If you are unsure about your suitability for the course, you should contact the CDT team with your CV, via the contact details provided on this page.
Completing your application
You should refer to the information below when completing the application form, paying attention to the specific requirements for the supporting documents. If any document does not meet the specification, including the stipulated word count, your application may be considered incomplete and not assessed by the academic department. Expand each section to show further details.
Proposed field and title of research project
Please leave 'Field and title of research project' blank on the 'Course' tab of the application form.
It is not necessary for you to identify a potential supervisor in your application.
Three overall, academic preferred
Whilst you must register three referees, the department may start the assessment of your application if two of the three references are submitted by the course deadline and your application is otherwise complete. Please note that you may still be required to ensure your third referee supplies a reference for consideration.
References should generally be academic though a maximum of one professional reference is acceptable where you have completed an industrial placement or worked in a full-time position.
Your references will support intellectual ability, academic achievement, motivation, and your ability to work in a group.
Your transcripts should give detailed information of the individual grades received in your university-level qualifications to date. You should only upload official documents issued by your institution and any transcript not in English should be accompanied by a certified translation.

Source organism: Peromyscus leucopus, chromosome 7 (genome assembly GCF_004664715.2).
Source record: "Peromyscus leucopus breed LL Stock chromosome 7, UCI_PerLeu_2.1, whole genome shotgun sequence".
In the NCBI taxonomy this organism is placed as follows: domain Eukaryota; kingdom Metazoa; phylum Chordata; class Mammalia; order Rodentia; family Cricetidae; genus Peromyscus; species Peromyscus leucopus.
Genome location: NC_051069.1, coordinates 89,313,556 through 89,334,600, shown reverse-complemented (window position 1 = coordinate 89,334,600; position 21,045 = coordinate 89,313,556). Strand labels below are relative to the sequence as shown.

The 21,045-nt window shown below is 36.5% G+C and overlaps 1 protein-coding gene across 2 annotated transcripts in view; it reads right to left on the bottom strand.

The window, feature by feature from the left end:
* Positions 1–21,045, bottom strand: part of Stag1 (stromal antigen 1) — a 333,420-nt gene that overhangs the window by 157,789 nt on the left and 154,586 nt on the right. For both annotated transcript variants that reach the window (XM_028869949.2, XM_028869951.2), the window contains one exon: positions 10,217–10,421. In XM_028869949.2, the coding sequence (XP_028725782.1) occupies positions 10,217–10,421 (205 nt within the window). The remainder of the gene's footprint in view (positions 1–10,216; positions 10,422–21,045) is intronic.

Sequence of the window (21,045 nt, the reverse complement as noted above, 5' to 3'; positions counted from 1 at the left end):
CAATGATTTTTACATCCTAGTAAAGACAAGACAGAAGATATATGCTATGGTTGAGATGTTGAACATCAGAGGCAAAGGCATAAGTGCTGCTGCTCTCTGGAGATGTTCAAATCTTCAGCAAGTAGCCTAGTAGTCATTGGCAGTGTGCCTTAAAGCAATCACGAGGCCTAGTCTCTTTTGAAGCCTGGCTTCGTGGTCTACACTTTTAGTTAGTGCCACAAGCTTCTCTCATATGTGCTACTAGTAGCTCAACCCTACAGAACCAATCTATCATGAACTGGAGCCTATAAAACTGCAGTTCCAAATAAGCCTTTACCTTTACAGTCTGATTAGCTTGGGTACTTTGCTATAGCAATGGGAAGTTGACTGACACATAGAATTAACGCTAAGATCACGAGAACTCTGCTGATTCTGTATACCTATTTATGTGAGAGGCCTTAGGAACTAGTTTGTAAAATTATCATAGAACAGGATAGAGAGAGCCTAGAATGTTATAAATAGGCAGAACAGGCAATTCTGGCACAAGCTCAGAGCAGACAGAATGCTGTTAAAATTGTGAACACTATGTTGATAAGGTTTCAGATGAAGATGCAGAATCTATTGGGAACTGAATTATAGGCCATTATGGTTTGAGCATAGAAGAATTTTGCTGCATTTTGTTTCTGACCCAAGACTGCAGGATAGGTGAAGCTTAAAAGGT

More information about the transcript requirement is available in the Application Guide.
A CV/résumé is compulsory for all applications. Most applicants choose to submit a document of one to two pages highlighting their academic achievements and any relevant professional experience.
Statement of purpose:
A maximum of 1,000 words
Rather than a research proposal, please provide a statement of purpose.
Your statement should be written in English and explain your motivation for applying for the course at Oxford, your relevant experience and education, and the specific areas that interest you and/or you intend to specialise in.
If possible, please ensure that the word count is clearly displayed on the document.
This will be assessed for:
- your reasons for applying
- evidence of motivation for and understanding of the proposed area of study
- the ability to present a reasoned case in English
- commitment to the subject, beyond the requirements of the degree course
- preliminary knowledge of research techniques
- capacity for sustained and intense work
- reasoning ability
- ability to absorb new ideas, often presented abstractly, at a rapid pace.